Im entitled to a working game. Thats is not present here. And there is a vast difference between a "few bugs" and a freaking mountain of bugs with some preventing you from even playing the damn thing, some even deleting game data consistently. I guess your right though...... we should just know our place. How dare we want a working product and one that functions. How dare we want a game that has been properly play-tested and pruned for bugs. How dare we pay 60 dollars and ask for such things? Jesus Christ, be sure to swallow and wipe after your finished under EA's desk.
  • tomasspipass - November 4, 2013 5:41 a.m.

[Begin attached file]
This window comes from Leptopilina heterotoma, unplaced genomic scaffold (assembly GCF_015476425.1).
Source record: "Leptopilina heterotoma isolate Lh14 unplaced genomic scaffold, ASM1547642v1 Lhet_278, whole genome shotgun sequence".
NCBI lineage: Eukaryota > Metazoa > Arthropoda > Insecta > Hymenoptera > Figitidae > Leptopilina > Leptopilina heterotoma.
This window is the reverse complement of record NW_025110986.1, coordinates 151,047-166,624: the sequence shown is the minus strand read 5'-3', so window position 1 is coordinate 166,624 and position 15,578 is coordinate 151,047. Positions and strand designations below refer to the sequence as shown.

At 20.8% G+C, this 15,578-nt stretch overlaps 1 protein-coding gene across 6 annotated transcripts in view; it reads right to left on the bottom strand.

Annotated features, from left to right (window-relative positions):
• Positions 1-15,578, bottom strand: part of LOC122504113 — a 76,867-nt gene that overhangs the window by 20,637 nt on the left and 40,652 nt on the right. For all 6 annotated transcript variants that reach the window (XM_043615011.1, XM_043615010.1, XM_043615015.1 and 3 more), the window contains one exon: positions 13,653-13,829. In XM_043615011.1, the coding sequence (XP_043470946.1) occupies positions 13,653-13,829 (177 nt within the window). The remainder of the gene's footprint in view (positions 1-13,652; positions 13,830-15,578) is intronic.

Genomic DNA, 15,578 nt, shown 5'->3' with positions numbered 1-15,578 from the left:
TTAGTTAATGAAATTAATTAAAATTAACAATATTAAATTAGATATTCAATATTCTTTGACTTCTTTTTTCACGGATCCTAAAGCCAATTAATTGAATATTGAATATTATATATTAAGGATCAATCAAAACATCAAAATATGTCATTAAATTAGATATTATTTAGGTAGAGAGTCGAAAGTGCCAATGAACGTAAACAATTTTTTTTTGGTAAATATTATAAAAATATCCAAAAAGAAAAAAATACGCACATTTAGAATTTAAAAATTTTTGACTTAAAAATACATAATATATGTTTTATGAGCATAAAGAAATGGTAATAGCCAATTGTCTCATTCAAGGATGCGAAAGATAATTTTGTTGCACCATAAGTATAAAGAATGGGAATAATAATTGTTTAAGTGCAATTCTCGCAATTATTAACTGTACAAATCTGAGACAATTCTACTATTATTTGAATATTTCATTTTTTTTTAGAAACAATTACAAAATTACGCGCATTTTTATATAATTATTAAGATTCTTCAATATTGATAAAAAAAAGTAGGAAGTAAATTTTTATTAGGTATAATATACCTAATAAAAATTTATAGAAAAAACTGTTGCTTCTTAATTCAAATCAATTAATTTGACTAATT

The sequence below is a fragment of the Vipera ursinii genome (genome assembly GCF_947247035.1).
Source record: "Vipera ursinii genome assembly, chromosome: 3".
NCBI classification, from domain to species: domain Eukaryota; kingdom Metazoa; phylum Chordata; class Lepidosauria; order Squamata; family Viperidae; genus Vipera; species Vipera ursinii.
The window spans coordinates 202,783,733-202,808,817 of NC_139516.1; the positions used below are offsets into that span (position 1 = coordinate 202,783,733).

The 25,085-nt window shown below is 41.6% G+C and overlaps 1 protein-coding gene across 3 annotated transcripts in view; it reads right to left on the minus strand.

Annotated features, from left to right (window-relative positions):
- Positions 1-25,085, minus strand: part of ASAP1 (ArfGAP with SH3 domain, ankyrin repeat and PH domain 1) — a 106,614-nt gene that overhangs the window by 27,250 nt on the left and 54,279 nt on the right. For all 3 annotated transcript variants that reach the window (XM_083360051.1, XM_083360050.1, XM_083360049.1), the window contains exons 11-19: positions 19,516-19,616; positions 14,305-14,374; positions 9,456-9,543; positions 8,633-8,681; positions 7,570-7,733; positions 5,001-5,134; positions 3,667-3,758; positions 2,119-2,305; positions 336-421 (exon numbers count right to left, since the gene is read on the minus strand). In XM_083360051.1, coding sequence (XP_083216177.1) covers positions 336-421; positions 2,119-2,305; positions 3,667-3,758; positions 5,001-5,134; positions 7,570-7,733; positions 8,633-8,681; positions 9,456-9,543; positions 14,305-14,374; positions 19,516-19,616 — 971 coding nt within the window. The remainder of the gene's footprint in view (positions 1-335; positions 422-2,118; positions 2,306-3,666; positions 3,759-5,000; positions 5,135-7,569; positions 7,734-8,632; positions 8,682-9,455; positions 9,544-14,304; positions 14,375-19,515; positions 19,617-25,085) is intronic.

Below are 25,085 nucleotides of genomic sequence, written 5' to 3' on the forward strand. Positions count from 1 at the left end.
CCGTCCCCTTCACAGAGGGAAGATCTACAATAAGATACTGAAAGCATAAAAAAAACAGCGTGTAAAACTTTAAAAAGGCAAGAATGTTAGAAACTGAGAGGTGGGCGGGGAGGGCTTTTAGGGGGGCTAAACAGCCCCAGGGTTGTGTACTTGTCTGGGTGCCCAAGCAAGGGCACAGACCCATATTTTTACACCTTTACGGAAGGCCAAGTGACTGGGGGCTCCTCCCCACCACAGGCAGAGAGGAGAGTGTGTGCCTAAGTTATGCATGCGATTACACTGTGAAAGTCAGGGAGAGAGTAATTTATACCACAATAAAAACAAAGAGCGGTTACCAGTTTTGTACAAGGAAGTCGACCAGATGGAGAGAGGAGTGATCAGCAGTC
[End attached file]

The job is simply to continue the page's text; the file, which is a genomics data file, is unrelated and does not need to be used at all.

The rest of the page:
I find it interesting in the gaming community were it appears to me some developers get hated on for this issue, where others are more defended and there is less outrage. More love less hate please across the board :D I don't think the developers of sim city, after the years spent putting the game together where happy to see their beloved series lose so much reputation and it is likely that the drm decision was fuelled by good intention and also out of the hands of most people that worked on that game. GTA Online, it confuses me somewhat that rockstar are giving free in game currency to players, I understand people had lost characters, but giving in game currency could create inbalances in the game. The amount of time that passed between GTA online being released and the lost character bug being fixed was what two weeks? As people are likely to be playing GTA online for the next couple of years, two weeks seems a short period, that lost characters can be quickly replaced. I understand Rockstar, or any developer, does not want to disgruntle and lose fans but giving so much ingame currency could potentially break the game or at least make it easier? GTA online was only annouced a couple of months prior to GTA5 being released, no one knew about their online plans, and what they have created is massive in scope, so I don't see why people should get so mad about an online service that was much bigger than anyone had anticipated. Every mmo/big online game has an unstable launch and even the big single player games (Skyrim). It is impossible to weed out every bug in such big games, so shouldnt it be accepted to have a grace period of the first month/two months of a games release for the developers to implement fixes. There is no really effective alternate way developers can fix these issues, a game could be held back another year to thoroughly test and fix bugs, and when it launches to the millions of consumers, bugs will still be found. Gamers just need to accept this is part of the life cycle of a game, and know that good developers who are passionate about their games will continue to support, fix and improve to make even better experiences. At what point does it become unacceptable.. the ps3 skyrim lag issue that was an issue in oblivion i would say is in the realms of unacceptable. I've kind of lost track of what I was trying to say.. anyway, looking forward to playing Battlefield 4 on PS4, won't be until after christmas due to lack of funds though =/